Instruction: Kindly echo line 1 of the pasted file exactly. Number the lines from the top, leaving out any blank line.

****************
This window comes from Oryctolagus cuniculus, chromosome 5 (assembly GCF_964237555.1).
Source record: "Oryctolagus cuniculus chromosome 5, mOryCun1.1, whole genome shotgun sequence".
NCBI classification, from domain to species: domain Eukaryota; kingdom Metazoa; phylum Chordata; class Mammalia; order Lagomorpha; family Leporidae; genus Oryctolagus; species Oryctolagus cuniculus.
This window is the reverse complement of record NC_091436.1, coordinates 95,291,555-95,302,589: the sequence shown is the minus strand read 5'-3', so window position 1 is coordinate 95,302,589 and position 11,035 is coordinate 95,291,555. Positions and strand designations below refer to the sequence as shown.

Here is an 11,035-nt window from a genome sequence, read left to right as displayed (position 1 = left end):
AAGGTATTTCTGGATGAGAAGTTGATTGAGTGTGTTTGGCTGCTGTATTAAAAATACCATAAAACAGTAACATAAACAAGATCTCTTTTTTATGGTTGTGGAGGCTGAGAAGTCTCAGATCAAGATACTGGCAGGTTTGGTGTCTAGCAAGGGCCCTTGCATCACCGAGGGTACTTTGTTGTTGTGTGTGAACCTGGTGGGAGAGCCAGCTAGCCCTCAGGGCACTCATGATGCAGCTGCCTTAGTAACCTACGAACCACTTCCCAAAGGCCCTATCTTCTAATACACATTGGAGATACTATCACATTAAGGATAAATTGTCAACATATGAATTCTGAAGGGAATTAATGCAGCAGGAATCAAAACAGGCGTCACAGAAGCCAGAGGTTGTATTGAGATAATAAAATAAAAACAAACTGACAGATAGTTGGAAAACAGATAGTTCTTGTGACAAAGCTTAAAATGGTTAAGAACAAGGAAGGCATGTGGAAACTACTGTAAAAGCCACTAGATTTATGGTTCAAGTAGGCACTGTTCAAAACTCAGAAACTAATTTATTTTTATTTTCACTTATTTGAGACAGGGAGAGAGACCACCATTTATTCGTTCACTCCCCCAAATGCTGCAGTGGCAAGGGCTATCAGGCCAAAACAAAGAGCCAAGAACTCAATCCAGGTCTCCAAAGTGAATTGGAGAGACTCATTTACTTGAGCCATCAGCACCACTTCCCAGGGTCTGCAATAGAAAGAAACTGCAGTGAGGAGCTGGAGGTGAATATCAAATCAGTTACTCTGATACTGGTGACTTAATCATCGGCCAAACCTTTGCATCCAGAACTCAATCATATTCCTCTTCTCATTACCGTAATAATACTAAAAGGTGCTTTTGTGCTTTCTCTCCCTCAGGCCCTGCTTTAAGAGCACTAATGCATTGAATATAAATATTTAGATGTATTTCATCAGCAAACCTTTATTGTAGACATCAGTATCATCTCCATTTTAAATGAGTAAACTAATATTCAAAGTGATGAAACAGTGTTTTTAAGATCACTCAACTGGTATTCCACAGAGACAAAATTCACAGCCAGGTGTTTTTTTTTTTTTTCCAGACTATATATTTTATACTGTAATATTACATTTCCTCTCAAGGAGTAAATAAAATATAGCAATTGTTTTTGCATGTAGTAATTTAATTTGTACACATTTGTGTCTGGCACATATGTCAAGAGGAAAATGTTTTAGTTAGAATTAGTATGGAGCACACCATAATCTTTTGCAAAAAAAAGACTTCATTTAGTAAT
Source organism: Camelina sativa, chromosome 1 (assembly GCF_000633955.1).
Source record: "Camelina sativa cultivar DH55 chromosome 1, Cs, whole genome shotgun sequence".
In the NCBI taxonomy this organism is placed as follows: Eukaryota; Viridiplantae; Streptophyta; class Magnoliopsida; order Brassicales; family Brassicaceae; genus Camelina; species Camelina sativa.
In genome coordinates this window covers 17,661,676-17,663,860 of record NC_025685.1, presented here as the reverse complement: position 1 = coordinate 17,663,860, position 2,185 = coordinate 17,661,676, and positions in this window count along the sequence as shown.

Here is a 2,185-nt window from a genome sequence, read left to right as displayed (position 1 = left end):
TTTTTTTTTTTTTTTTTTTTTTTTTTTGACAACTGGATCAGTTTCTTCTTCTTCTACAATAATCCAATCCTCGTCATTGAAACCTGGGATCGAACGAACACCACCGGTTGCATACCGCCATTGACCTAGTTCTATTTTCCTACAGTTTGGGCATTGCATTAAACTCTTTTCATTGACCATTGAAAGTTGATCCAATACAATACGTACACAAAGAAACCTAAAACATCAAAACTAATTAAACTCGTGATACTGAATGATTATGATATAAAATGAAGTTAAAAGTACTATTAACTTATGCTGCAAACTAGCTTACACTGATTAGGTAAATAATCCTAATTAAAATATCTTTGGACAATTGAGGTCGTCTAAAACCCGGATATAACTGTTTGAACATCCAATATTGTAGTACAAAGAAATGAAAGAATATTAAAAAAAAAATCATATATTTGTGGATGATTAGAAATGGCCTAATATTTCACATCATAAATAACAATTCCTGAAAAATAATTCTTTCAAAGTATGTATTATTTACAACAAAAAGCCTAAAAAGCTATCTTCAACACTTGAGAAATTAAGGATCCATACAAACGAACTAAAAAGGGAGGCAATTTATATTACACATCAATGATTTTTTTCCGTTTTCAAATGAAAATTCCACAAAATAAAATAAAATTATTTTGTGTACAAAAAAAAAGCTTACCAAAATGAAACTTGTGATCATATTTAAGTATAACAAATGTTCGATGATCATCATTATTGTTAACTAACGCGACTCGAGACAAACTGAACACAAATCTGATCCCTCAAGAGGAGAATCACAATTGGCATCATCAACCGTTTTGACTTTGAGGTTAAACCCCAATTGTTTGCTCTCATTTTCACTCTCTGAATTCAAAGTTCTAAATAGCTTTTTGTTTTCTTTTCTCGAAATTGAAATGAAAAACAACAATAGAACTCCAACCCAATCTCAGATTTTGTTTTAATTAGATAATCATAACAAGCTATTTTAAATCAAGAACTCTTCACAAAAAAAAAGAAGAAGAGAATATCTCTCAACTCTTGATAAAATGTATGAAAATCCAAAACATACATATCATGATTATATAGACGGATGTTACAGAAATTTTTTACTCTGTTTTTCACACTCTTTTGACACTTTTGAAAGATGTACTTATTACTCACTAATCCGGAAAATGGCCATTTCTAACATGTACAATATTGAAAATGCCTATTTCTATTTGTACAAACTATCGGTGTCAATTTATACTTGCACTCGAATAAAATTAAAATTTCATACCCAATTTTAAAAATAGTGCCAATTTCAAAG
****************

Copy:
This window comes from Oryctolagus cuniculus, chromosome 5 (assembly GCF_964237555.1).